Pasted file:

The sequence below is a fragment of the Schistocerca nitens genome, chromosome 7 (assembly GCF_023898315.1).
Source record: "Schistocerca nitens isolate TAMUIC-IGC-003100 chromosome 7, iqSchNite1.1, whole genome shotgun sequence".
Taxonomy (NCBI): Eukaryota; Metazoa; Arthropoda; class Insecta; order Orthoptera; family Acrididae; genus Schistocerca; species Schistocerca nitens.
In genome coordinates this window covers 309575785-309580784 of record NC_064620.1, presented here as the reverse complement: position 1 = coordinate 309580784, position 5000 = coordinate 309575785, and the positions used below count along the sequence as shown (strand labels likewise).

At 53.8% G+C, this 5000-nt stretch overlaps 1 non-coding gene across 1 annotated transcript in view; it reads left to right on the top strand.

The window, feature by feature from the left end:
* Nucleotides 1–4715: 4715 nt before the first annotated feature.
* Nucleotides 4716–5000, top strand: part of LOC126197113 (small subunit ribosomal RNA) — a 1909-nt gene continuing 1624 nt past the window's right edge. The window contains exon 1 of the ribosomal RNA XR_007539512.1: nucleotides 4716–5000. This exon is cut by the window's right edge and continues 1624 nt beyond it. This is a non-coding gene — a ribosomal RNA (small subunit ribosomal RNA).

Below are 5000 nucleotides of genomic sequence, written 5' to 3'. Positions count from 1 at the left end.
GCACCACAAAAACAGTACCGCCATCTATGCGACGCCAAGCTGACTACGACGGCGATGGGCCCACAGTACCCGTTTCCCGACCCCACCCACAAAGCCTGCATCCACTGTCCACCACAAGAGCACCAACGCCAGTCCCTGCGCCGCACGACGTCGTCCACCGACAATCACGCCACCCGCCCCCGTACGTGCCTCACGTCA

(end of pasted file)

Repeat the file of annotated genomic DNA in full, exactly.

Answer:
The sequence below is a fragment of the Schistocerca nitens genome, chromosome 7 (assembly GCF_023898315.1).
Source record: "Schistocerca nitens isolate TAMUIC-IGC-003100 chromosome 7, iqSchNite1.1, whole genome shotgun sequence".
Taxonomy (NCBI): Eukaryota; Metazoa; Arthropoda; class Insecta; order Orthoptera; family Acrididae; genus Schistocerca; species Schistocerca nitens.
In genome coordinates this window covers 309575785-309580784 of record NC_064620.1, presented here as the reverse complement: position 1 = coordinate 309580784, position 5000 = coordinate 309575785, and the positions used below count along the sequence as shown (strand labels likewise).

At 53.8% G+C, this 5000-nt stretch overlaps 1 non-coding gene across 1 annotated transcript in view; it reads left to right on the top strand.

The window, feature by feature from the left end:
* Nucleotides 1–4715: 4715 nt before the first annotated feature.
* Nucleotides 4716–5000, top strand: part of LOC126197113 (small subunit ribosomal RNA) — a 1909-nt gene continuing 1624 nt past the window's right edge. The window contains exon 1 of the ribosomal RNA XR_007539512.1: nucleotides 4716–5000. This exon is cut by the window's right edge and continues 1624 nt beyond it. This is a non-coding gene — a ribosomal RNA (small subunit ribosomal RNA).

Below are 5000 nucleotides of genomic sequence, written 5' to 3'. Positions count from 1 at the left end.
GCACCACAAAAACAGTACCGCCATCTATGCGACGCCAAGCTGACTACGACGGCGATGGGCCCACAGTACCCGTTTCCCGACCCCACCCACAAAGCCTGCATCCACTGTCCACCACAAGAGCACCAACGCCAGTCCCTGCGCCGCACGACGTCGTCCACCGACAATCACGCCACCCGCCCCCGTACGTGCCTCACGTCA